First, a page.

MoneyWeek roundup: Why house prices have to keep falling

James McKeigue highlights the week's best pieces from the MoneyWeek team, including: why house prices must fall further; profit from internet traffic control; and the zombie banks killing the economy.

With the euro crisis taking a well-deserved summer break from the business pages markets enjoyed another optimistic week. The FTSE100 is back up near 12-month highs.

But there's plenty wrong under the surface, says Phil Oakley. The most serious problem is inflated house prices: "High house prices, far from being a good thing, are stopping the economy from getting back on track. They suck money away from wealth-creating projects. They increase the cost of living, and make the UK an expensive place to do business."

Unfortunately this situation is not going to change soon, as both the government and the Bank of England seem determined to keep prices high.

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The reason? "High house prices are the main thing keeping the UK's frail banking system afloat. A fresh crash in property prices would push up bad loans and hurt banks' balance sheets."

The Bank of England and the government might have good intentions, but their actions are causing real damage. That's because the banks "are using the slack that's been cut for them to build more buffers so they can cope with a day of reckoning. The trouble is, one of the best ways to do this is to cut back on lending.

"This means that good businesses that could create wealth and more jobs don't get the funds they need. Either that, or any finance on offer costs too much."

Phil thinks that, "no matter how painful it would be, we need houses to fall sharply in price".

It might not happen soon but it will happen eventually. "The latest survey data suggests to us that the UK housing market is like a tyre with a slow puncture. You can keep putting air into it for a while, but no matter what you do, eventually it's going to go down a lot."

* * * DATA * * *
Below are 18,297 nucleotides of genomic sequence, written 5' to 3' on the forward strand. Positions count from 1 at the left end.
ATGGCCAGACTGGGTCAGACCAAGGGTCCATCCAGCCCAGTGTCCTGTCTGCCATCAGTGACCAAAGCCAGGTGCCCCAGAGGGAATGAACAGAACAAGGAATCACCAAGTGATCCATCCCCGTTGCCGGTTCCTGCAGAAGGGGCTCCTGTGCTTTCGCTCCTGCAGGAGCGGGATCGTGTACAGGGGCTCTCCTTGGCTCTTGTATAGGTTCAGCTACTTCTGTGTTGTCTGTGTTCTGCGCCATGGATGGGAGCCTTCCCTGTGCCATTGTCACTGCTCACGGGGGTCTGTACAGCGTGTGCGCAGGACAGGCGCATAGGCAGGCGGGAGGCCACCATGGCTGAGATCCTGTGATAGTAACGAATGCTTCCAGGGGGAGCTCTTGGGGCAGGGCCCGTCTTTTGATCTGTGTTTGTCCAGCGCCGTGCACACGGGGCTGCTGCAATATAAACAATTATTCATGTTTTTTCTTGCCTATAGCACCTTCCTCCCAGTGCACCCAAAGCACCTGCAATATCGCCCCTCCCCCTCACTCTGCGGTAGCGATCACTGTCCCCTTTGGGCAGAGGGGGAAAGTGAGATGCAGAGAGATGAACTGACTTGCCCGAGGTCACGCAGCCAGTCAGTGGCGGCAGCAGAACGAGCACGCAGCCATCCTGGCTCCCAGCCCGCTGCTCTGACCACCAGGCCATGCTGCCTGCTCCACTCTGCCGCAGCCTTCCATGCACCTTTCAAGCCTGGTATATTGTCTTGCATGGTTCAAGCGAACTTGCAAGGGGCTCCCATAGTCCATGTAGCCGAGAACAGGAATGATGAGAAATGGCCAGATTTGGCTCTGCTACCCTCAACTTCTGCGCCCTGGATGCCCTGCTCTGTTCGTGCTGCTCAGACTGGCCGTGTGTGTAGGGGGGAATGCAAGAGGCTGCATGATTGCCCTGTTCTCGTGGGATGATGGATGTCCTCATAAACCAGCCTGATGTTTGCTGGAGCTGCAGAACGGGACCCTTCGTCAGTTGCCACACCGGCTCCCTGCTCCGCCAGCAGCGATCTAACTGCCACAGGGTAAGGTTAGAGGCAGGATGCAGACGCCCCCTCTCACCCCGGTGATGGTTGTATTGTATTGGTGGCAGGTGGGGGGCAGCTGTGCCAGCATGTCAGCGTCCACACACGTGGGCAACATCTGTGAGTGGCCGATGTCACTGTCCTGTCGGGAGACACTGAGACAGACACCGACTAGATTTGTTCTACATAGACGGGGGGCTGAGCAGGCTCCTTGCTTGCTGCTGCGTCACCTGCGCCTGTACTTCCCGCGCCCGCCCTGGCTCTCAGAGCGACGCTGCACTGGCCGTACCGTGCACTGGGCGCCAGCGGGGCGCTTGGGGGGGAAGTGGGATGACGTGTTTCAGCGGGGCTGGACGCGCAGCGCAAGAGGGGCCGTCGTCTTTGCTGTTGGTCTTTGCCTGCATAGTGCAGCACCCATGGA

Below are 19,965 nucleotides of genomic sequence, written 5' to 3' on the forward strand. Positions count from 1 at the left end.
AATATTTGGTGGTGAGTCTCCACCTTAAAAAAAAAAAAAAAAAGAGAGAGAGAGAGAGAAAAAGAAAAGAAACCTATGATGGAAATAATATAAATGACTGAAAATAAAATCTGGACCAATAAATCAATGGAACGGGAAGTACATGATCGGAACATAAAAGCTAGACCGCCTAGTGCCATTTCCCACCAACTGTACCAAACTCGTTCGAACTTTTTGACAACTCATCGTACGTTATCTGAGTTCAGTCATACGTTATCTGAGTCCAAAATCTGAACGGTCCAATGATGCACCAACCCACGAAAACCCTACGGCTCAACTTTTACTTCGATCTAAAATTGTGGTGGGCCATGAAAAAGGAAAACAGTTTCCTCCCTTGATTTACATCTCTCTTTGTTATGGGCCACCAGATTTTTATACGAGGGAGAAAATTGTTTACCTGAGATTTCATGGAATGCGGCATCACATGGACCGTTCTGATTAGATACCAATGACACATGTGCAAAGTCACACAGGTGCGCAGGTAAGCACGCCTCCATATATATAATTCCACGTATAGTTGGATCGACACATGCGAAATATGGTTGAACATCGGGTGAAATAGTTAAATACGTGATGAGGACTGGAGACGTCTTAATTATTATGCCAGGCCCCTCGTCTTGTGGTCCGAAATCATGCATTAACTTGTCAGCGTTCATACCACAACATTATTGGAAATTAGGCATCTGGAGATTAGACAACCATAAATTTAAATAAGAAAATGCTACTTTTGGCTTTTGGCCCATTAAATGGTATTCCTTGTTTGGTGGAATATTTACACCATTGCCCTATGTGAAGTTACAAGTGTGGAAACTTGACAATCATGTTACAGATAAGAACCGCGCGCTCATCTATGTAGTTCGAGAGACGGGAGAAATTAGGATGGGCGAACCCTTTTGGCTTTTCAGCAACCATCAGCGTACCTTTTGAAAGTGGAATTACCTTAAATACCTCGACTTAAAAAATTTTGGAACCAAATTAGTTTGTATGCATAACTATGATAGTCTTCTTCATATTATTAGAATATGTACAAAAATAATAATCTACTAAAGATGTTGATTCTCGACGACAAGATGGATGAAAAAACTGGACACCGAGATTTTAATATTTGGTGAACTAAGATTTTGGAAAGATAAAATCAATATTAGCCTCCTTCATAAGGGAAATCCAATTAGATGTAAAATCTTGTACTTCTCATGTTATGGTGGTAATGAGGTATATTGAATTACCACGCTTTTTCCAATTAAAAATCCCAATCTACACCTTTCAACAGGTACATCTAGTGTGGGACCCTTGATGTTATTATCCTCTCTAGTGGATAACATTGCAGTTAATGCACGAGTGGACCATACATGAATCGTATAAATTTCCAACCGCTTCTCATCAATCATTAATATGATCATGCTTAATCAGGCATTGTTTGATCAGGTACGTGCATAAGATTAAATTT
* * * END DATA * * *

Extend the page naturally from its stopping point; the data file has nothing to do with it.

Moreover, the Bank of England can't print money to manipulate the bond markets forever. Eventually there will be a bond market correction or a currency problem or both, says Phil. The result? "Higher interest rates and lower house prices." That might not sound good if you own a house, but "as far as we are concerned, the sooner this happens, the sooner the UK economy can recover".

A strategy to weather euro gloom

The eurozone crisis might not be in the news, but Dr Mike Tubbs, author of the Research Investments newsletter, doesn't think we can stop worrying.

Things might seem calm, says Mike in Tuesday's edition, but behind the scenes problems are brewing. For example, there are "renewed concerns about Greece after its prime minister asked if the country's agreed cuts could be spread over four years rather than the previously agreed two." Part of the problem is the Greeks don't know how far behind the rest of Europe they have fallen.

Mike quotes a Pew Research Centre finding: "Pew found that every one of the eight largest EU nations ranks Germany as the hardest working except for Greece, which ranks itself as the hardest working. But five of the eight rank Greece as the least hardworking!"

Fortunately, amidst all this euro gloom Mike has developed a way to improve your investment performance. It's an interesting strategy that I haven't seen elsewhere, and well worth five minutes of your time. Click here to read more about it.

Why are we getting less productive?

Britain's recent GDP figures are something of a mystery,says Merryn Somerset-Webb in her blog.

"We are in recession or so we are told (GDP fell 0.7% in the last quarter). Yet the private sector appears to be in great shape it has created over a million new jobs since 2010 and unemployment has now fallen for four months in a row. Total employment is now a mere 0.3% below its pre-crisis peak despite the fact that on official numbers output is 4.5% below the previous numbers."

"So what's going on"? asks Merryn. In many ways it depends if you're an optimist or a pessimist. The optimist camp, led by Tom Miers of the Scotsman, thinks that the economy is doing better than GDP figures suggest. "Exports, services and manufacturing have all recorded decent figures in recent months", says Tom. Add in positive employment numbers, good business surveys and a slow in the rise of the CPI, and it becomes clear that the economy is not contracting. It is growing.

"This makes some sense", says Merryn. "But there might be another way of explaining the rise in employment and fall in GDP falling productivity." Optimists think this unlikely, given the shift (in the employment mix) from the public to the private sector. But pessimists, such as Nick Reid, think they have the answer.

Whether you approve of its particular brand of productivity or not, says Nick, "City activity is highly productive", and in plain GDP terms one investment banker operating in a good environment is many times as productive as, say, a car plant worker.